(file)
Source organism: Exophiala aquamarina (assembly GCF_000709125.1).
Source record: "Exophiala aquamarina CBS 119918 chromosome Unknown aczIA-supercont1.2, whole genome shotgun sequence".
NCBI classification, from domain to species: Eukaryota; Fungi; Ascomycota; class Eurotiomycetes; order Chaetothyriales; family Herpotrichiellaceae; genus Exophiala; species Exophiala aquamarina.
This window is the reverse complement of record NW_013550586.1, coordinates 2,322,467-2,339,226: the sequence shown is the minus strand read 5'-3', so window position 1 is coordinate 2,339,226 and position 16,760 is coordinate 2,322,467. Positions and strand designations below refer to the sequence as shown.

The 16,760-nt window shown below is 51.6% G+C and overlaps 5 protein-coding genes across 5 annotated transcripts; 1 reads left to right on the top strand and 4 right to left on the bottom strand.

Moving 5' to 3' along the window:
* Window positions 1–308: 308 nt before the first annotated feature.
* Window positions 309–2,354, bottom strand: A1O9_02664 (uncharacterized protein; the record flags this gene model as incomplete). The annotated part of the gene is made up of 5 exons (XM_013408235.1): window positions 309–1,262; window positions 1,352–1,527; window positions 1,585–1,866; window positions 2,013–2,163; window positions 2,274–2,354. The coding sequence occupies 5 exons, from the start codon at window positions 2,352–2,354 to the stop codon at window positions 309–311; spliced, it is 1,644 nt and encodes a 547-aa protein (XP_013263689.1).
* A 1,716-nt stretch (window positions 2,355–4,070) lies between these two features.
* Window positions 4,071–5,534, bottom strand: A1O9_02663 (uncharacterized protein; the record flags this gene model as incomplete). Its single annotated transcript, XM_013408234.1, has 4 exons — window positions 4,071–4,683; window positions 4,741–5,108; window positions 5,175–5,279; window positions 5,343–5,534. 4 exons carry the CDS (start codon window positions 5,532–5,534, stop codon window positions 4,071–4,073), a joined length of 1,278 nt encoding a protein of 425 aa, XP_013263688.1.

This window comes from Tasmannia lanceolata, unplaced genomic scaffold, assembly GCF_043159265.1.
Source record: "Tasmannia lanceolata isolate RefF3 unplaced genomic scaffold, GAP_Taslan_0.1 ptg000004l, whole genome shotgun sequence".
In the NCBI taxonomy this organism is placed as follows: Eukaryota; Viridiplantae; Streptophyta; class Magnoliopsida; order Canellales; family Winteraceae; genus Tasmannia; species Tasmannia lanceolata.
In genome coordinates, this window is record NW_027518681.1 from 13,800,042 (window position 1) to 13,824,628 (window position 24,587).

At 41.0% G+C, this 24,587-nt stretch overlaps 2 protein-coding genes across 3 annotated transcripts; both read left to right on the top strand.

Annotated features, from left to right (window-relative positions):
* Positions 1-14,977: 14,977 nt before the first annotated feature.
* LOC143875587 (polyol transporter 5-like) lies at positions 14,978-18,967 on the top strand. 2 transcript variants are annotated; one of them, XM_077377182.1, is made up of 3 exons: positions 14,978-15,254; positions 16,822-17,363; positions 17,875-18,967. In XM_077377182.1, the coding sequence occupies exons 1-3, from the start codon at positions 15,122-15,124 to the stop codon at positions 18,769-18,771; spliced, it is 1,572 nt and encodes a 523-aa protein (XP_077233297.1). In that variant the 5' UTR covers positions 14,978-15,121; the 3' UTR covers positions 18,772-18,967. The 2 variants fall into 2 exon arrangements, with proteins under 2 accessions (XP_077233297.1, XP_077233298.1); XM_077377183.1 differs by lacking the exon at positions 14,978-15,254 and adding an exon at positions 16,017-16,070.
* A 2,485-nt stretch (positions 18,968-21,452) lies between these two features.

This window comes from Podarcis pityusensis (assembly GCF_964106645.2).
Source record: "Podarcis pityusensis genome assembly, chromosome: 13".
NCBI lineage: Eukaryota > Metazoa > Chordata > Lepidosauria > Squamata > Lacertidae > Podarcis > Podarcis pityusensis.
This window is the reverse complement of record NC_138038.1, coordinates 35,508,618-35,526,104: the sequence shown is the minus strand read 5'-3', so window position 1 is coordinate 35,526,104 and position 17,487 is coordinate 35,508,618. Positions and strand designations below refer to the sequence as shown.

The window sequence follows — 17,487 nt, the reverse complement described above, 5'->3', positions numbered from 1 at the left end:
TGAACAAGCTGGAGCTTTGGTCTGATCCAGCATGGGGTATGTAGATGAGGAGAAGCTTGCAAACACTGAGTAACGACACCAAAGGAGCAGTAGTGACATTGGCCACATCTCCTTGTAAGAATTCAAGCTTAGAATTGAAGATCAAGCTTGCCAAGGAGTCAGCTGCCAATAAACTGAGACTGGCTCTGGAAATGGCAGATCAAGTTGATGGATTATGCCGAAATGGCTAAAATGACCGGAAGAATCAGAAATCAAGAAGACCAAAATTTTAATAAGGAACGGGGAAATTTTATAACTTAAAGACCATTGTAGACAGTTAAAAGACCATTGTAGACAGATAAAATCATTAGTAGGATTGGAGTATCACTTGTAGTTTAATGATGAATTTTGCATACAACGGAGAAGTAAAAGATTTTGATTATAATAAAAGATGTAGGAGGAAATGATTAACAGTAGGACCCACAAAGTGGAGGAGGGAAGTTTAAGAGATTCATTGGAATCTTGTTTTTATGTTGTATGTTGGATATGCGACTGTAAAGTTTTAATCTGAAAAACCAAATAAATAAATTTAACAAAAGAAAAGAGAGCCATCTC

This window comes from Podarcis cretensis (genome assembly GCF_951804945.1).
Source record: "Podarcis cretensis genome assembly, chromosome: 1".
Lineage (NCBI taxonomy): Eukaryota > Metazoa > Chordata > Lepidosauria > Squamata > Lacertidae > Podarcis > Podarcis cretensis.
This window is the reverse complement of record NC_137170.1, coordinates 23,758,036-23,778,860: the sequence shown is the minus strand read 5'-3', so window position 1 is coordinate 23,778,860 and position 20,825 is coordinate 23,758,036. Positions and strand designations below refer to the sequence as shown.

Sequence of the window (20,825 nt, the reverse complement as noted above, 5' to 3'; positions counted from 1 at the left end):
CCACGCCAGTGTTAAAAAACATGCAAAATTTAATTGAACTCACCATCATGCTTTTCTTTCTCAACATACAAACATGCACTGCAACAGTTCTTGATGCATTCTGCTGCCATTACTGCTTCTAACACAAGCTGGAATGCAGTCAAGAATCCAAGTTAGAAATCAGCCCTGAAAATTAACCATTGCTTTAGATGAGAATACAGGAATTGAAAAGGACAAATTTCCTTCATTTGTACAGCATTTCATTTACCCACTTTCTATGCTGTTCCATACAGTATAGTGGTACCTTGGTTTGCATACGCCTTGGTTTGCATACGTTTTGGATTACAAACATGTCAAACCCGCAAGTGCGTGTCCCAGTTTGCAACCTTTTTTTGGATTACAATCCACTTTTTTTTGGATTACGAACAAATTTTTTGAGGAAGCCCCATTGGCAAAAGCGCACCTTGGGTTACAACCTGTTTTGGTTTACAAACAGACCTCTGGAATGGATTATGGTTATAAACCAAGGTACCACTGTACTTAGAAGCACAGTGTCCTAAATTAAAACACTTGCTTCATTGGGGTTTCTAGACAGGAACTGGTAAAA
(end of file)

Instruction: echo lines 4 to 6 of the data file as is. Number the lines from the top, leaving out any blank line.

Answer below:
This window is the reverse complement of record NW_013550586.1, coordinates 2,322,467-2,339,226: the sequence shown is the minus strand read 5'-3', so window position 1 is coordinate 2,339,226 and position 16,760 is coordinate 2,322,467. Positions and strand designations below refer to the sequence as shown.

The 16,760-nt window shown below is 51.6% G+C and overlaps 5 protein-coding genes across 5 annotated transcripts; 1 reads left to right on the top strand and 4 right to left on the bottom strand.

Moving 5' to 3' along the window: